Lockheed Martin WindTracer Achieves Major Airport Efficiency Enhancements

Tue Feb 12, 2013 9:00pm EST

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MADRID,  Feb. 12, 2013  /PRNewswire/ -- The U.S. Federal Aviation Administration
(FAA) has applied hundreds of thousands of research measurements made by
Lockheed Martin's [NYSE: LMT] WindTracer®  Doppler lidar to redefine flight
rules, achieving major efficiency enhancements at U.S. airports.  

The FAA granted approval for  San Francisco  International Airport (SFO) and
Newark Liberty International Airport (EWR) to conduct dependent arrival
operations on their closely spaced parallel runway (CSPR) pairs. SFO and EWR
have joined a growing list of airports with CSPR geometries that are authorized
by the Federal Aviation Administration to conduct a wake turbulence mitigation
procedure for CSPR operation, known as FAA Order JO 7110.308 - Ch3. The safety
assessment is enabled with significant amount of wake measurement research using
WindTracer lidars.    

The assessment permits reduced diagonal spacing of 1.5 nautical miles on
adjacent runways relative to the leading large- and small-category aircraft with
runway spacing less than 2500 feet under Instrument Flight Rules. Before the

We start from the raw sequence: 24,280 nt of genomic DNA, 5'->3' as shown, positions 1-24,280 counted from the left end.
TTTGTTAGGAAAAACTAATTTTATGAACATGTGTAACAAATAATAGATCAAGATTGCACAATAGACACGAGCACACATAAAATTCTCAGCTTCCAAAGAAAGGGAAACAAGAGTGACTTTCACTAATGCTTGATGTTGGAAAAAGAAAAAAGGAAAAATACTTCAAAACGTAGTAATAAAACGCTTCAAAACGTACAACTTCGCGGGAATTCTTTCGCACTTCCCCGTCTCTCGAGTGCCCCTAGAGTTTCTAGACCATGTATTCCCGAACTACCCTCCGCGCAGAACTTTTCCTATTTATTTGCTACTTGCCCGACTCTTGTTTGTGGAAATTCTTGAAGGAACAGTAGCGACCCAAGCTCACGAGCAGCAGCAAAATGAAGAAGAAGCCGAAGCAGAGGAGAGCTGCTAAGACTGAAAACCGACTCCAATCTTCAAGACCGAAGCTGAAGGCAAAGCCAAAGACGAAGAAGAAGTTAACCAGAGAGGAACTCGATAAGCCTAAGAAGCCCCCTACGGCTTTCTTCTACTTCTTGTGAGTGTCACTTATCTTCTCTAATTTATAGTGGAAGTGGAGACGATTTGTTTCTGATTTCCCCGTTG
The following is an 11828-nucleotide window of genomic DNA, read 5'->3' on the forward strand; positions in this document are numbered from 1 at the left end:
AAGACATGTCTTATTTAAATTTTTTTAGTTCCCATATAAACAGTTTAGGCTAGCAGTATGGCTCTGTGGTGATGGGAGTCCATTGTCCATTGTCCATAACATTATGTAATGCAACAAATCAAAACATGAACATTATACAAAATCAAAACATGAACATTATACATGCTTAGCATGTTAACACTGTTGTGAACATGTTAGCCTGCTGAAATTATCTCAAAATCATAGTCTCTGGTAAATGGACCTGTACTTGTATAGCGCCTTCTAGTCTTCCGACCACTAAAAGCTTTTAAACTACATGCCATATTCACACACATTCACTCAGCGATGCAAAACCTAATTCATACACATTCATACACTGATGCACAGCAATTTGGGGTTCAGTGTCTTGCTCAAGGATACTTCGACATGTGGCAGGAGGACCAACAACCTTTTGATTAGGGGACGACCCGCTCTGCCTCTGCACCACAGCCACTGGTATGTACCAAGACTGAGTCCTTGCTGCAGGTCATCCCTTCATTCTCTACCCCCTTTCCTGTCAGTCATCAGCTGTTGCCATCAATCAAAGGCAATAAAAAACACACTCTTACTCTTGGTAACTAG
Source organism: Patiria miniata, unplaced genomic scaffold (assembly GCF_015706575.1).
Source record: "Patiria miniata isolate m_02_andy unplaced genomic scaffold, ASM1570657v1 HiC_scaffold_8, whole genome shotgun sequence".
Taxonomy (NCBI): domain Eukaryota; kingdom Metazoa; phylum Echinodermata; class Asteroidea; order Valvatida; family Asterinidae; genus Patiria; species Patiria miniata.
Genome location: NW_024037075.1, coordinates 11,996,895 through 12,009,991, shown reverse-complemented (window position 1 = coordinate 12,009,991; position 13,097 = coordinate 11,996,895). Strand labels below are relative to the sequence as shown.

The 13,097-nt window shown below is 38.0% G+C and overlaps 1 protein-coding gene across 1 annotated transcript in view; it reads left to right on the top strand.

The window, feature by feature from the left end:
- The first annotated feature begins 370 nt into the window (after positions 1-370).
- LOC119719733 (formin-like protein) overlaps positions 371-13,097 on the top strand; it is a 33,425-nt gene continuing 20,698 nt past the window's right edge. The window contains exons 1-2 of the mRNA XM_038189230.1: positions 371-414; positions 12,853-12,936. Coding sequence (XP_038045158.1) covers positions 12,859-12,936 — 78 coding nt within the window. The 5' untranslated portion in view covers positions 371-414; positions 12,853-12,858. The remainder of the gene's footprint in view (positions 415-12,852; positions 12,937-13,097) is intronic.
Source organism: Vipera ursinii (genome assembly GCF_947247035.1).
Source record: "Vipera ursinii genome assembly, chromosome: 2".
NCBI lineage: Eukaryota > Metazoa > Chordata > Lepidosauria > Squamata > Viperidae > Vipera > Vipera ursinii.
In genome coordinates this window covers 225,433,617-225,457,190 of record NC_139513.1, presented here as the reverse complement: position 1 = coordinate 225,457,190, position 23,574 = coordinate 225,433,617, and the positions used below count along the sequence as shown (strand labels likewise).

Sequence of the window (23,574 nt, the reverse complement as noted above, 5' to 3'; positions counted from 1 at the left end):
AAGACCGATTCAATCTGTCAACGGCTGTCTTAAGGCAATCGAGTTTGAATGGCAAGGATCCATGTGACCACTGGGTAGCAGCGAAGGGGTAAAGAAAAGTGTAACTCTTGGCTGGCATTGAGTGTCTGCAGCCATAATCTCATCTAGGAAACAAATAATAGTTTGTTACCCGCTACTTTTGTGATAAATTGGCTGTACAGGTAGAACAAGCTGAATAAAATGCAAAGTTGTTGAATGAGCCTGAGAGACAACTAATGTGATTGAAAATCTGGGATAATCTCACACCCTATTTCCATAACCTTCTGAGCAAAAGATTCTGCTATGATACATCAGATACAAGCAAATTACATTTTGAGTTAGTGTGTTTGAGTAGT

implementation of 7110.308, planes arriving on two such CSPRs were required to
be spaced as if they were using a single runway, which effectively closed down
one of the parallel runways under instrument conditions. This procedure at SFO
and EWR is expected to reduce delays significantly.  

"We are thrilled that the FAA has employed our WindTracer Doppler lidars to
achieve these critical improvements to U.S. air traffic rules," said Dr. 
Michael Margulis, director of WindTracer Programs at Lockheed Martin. "These
changes will greatly increase U.S. civil airspace capacity while maintaining the
highest standards of air traffic safety."

The FAA Wake Turbulence Research Program has been using WindTracer systems since
2001 at multiple airport locations to conduct wake turbulence research
measurements. The databases are carefully mined to provide data-driven
assessment of ongoing and future wake turbulence mitigation concepts. In
addition, wind data collection is also used to develop weather-based wake
mitigation solutions.

The John A. Volpe National Transportation Systems Center, part of the U.S.
Department of Transportation's Research and Innovative Technology
Administration, maintains and operates a fleet of WindTracers for the FAA Wake
Turbulence Research Program and provides data analysis and other resource

Headquartered in  Bethesda, Md., Lockheed Martin is a global security and
aerospace company that employs about 120,000 people worldwide and is principally
engaged in the research, design, development, manufacture, integration and
sustainment of advanced technology systems, products and services. The
corporation's net sales for 2012 were  $47.2 billion.

For more information about WindTracer:  http://www.lockheedmartin.com/windtracer

Dee Valleras, Lockheed Martin Space Systems Company; (215) 497-4185; 

SOURCE  Lockheed Martin

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